New research by Imaging CoE immunologists, based at the Monash Biomedicine Discovery Institute, adds another brick to the wall in discovering the immune triggers for celiacs disease. Hugh Reid and Jan Petersen, have been working on imaging and figuring out the mechanisms of celiac disease for over six years. Their recent finding provides a framework for designing drugs to interfere with our immune system which, in the future, will hopefully offer celiac disease sufferers some relief.
When individuals ingest wheat rye and barley, the gluten protein from these grains is incompletely broken down into short peptide fragments. In celiac disease, these peptides are post translationally modified in such a way that they become more “sticky” so that they bind more strongly to human leukocyte antigen (HLA) molecules that present these peptides to the sentinels of the immune system, the T lymphocytes – aka: T cells.
Receptors on the surface of T cells known as T cell receptors (TCRs), recognise these gluten peptides bound to these HLA molecules and then trigger the T cells to mount an attack against the gluten peptide. This leads to a strong inflammatory response in the gut which in turn damages to the microvilli (structures of the gut responsible for nutrient adsorption) and the symptoms of the disease (diarrhoea, nausea, constipation and vomiting).
The immune cell invasion of the gut occurs because the immune system has mistakenly detected a threat and mounts a response to a harmless food protein. In normal patients, T cells and their TCRs evolve to detect peptides generated from microbial pathogens so as to only generate an attack when presented with the threat of infection.
Work done in the Imaging CoE’s Rossjohn laboratory, at the Monash Biomedicine Discovery Institute, has previously shown that the T cell response to gluten generates similar TCRs in all patients with a particular HLA type.
These TCRs are selected from the repertoire generated during T cell development in the thymus, whereby the elements involved in antigen recognition are edited from that encoded by the germline (inherited) to generate a huge and diverse array of binding elements that can recognise the limitless number of microbial antigens.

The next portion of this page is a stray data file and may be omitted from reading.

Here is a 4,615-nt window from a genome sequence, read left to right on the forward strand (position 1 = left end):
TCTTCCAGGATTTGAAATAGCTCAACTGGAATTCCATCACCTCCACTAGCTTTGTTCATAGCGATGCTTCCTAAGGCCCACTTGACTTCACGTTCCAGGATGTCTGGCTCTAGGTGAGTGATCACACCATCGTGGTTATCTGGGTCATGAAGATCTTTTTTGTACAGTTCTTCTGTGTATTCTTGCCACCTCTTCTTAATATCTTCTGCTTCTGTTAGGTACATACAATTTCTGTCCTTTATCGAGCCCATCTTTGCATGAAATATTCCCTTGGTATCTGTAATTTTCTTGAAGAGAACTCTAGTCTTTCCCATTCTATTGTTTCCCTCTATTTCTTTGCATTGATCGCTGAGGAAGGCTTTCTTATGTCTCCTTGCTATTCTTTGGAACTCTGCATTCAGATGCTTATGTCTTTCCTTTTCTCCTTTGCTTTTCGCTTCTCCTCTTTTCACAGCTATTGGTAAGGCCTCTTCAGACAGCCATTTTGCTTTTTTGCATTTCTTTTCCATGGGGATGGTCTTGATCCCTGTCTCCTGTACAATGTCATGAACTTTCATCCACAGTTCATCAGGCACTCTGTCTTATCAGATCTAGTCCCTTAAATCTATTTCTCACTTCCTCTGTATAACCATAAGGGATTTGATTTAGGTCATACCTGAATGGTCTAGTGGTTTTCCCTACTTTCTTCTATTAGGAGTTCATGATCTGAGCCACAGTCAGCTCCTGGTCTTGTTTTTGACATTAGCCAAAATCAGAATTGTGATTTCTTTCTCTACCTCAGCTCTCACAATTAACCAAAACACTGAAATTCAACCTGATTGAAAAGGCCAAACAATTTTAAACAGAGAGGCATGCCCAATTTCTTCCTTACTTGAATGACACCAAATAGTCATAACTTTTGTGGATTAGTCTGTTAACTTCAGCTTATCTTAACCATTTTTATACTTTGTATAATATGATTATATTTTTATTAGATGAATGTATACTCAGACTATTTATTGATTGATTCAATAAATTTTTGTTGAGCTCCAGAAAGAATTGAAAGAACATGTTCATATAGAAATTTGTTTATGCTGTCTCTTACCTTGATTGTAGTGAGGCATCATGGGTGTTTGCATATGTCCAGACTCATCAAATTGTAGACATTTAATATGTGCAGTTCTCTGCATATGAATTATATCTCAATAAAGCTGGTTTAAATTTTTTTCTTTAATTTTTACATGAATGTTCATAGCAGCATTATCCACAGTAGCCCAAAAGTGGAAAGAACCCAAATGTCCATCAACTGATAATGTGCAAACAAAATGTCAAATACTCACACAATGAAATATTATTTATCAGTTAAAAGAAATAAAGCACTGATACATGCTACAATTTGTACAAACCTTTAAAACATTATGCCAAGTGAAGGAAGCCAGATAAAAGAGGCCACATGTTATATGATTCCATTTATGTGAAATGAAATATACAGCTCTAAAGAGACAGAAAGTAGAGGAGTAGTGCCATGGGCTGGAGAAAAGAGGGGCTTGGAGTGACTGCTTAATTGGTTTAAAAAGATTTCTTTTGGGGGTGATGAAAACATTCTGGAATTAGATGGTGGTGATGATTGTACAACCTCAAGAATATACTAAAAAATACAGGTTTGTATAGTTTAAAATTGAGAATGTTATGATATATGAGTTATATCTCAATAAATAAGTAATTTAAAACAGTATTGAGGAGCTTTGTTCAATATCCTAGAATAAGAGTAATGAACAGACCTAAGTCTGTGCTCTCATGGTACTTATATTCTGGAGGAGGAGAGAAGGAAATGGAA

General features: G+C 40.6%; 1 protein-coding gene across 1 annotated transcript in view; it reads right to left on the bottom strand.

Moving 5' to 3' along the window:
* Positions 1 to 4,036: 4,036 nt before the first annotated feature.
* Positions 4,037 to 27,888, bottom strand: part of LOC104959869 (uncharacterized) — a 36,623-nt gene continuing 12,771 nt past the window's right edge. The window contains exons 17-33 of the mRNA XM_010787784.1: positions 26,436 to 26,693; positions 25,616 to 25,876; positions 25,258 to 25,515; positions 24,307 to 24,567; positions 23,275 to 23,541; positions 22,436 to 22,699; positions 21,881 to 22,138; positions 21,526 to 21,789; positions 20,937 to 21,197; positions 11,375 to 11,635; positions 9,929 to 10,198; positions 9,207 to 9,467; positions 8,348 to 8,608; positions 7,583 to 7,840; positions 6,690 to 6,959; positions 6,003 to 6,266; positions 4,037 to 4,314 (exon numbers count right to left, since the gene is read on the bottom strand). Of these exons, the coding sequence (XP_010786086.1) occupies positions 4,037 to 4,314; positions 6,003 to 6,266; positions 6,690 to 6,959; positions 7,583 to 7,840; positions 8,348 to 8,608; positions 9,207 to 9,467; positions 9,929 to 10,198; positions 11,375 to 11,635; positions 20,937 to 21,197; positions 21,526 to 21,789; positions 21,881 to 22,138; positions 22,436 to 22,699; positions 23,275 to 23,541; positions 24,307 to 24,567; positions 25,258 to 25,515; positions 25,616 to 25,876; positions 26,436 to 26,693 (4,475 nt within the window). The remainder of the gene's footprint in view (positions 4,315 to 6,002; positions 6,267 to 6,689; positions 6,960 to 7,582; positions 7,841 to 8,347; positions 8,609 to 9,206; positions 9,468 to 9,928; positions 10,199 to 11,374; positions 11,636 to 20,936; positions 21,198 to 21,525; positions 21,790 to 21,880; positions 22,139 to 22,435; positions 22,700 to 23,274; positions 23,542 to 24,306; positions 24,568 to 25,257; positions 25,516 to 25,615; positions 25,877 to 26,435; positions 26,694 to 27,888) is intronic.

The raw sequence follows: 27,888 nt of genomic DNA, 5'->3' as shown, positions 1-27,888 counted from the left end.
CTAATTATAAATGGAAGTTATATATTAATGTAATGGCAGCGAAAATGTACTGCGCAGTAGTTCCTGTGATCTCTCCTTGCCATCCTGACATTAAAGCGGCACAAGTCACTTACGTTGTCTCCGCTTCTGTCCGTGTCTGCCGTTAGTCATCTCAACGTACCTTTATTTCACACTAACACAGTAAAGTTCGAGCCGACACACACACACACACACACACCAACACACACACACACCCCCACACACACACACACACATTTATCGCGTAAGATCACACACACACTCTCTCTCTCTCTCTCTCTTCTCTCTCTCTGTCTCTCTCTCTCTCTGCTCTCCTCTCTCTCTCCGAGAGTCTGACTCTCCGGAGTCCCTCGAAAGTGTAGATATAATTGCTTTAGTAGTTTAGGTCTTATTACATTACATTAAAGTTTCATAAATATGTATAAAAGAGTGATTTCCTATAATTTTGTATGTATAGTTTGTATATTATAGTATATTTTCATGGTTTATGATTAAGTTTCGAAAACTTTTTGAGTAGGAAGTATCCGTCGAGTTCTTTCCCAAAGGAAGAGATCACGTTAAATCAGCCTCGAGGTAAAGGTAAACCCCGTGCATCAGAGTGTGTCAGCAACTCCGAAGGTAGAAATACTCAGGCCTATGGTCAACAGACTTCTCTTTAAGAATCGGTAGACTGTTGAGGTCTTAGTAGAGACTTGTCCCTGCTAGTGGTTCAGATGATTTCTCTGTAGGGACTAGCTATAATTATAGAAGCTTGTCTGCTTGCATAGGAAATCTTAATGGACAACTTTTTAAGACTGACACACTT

Hence, certain amino acid sequences are selected that recognise particular gluten peptides for a given HLA, but more significantly, certain sequences are shared between TCRs that recognise very different gluten peptides and very different HLA molecules.
The most recent work from this laboratory, published last month in Structure, cements these findings. What has been shown is that a genetically encoded residue on the T cell receptor can substitute for that of a functionally similar residue in the TCR that has been produced through genetic editing during T cell development.
Thus, that despite diverse TCR usage, gluten peptide sequence variability, and very different HLA usage, pathogenic T cells in celiac disease bear TCRs that use convergent structural elements for recognition of the gluten peptides bound to the HLA molecules.
This provides a framework or launching pad to design drugs that interfere with the recognition of gluten by T cells. That a common mechanism of gluten recognition converges in a genetically, highly diverse population of patients is quite astonishing and provides an excellent avenue to disrupt the interaction across the spectrum. Small molecule oral drugs or monoclonal antibodies may be developed as inhibitors of the interaction thereby short-circuiting the inflammatory response generated by T cells in celiac patients.
ARC Centre of Excellence in Advanced Molecular Imaging
The $39 million ARC-funded Imaging CoE develops and uses innovative imaging technologies to visualise the molecular interactions that underpin the immune system. Featuring an internationally renowned team of lead scientists across five major Australian Universities and academic and commercial partners globally, the Centre uses a truly multi scale and programmatic approach to imaging to deliver maximum impact.
The Imaging CoE is headquartered at Monash University with four collaborating organisations – La Trobe University, the University of Melbourne, University of New South Wales and the University of Queensland.
Monash Biomedicine Discovery Institute
Committed to making the discoveries that will relieve the future burden of disease, the newly established Monash Biomedicine Discovery Institute at Monash University brings together more than 100 internationally-renowned research teams. Our researchers are supported by world-class technology and infrastructure, and partner with industry, clinicians and researchers internationally to enhance lives through discovery.